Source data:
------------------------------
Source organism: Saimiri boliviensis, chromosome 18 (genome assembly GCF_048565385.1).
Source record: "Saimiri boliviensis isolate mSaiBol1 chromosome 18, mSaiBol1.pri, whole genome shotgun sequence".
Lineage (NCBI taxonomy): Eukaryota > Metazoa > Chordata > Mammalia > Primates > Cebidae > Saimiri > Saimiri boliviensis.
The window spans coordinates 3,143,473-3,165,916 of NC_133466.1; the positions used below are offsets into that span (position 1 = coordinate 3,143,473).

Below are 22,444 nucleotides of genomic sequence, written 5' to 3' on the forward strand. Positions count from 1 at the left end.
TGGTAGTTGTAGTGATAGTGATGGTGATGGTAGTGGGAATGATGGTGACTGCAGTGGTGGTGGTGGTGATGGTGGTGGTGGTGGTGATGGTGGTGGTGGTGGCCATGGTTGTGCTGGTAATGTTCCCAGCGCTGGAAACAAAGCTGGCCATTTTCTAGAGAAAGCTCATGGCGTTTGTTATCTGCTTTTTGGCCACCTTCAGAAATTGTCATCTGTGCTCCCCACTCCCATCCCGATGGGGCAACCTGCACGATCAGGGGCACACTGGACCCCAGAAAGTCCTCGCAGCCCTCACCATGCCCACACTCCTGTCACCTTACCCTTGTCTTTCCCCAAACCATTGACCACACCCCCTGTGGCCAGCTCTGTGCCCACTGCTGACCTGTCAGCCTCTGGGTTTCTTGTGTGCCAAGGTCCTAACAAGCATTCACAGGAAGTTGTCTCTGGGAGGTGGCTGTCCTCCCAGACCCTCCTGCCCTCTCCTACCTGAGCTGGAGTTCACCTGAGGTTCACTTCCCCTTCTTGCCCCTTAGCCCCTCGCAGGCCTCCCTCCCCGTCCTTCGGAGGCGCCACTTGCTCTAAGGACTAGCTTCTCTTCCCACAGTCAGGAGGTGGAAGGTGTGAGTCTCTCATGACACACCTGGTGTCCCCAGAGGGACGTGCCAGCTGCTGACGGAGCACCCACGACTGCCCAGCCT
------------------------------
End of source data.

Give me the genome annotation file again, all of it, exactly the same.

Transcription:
Source organism: Saimiri boliviensis, chromosome 18 (genome assembly GCF_048565385.1).
Source record: "Saimiri boliviensis isolate mSaiBol1 chromosome 18, mSaiBol1.pri, whole genome shotgun sequence".
Lineage (NCBI taxonomy): Eukaryota > Metazoa > Chordata > Mammalia > Primates > Cebidae > Saimiri > Saimiri boliviensis.
The window spans coordinates 3,143,473-3,165,916 of NC_133466.1; the positions used below are offsets into that span (position 1 = coordinate 3,143,473).

Below are 22,444 nucleotides of genomic sequence, written 5' to 3' on the forward strand. Positions count from 1 at the left end.
TGGTAGTTGTAGTGATAGTGATGGTGATGGTAGTGGGAATGATGGTGACTGCAGTGGTGGTGGTGGTGATGGTGGTGGTGGTGGTGATGGTGGTGGTGGTGGCCATGGTTGTGCTGGTAATGTTCCCAGCGCTGGAAACAAAGCTGGCCATTTTCTAGAGAAAGCTCATGGCGTTTGTTATCTGCTTTTTGGCCACCTTCAGAAATTGTCATCTGTGCTCCCCACTCCCATCCCGATGGGGCAACCTGCACGATCAGGGGCACACTGGACCCCAGAAAGTCCTCGCAGCCCTCACCATGCCCACACTCCTGTCACCTTACCCTTGTCTTTCCCCAAACCATTGACCACACCCCCTGTGGCCAGCTCTGTGCCCACTGCTGACCTGTCAGCCTCTGGGTTTCTTGTGTGCCAAGGTCCTAACAAGCATTCACAGGAAGTTGTCTCTGGGAGGTGGCTGTCCTCCCAGACCCTCCTGCCCTCTCCTACCTGAGCTGGAGTTCACCTGAGGTTCACTTCCCCTTCTTGCCCCTTAGCCCCTCGCAGGCCTCCCTCCCCGTCCTTCGGAGGCGCCACTTGCTCTAAGGACTAGCTTCTCTTCCCACAGTCAGGAGGTGGAAGGTGTGAGTCTCTCATGACACACCTGGTGTCCCCAGAGGGACGTGCCAGCTGCTGACGGAGCACCCACGACTGCCCAGCCT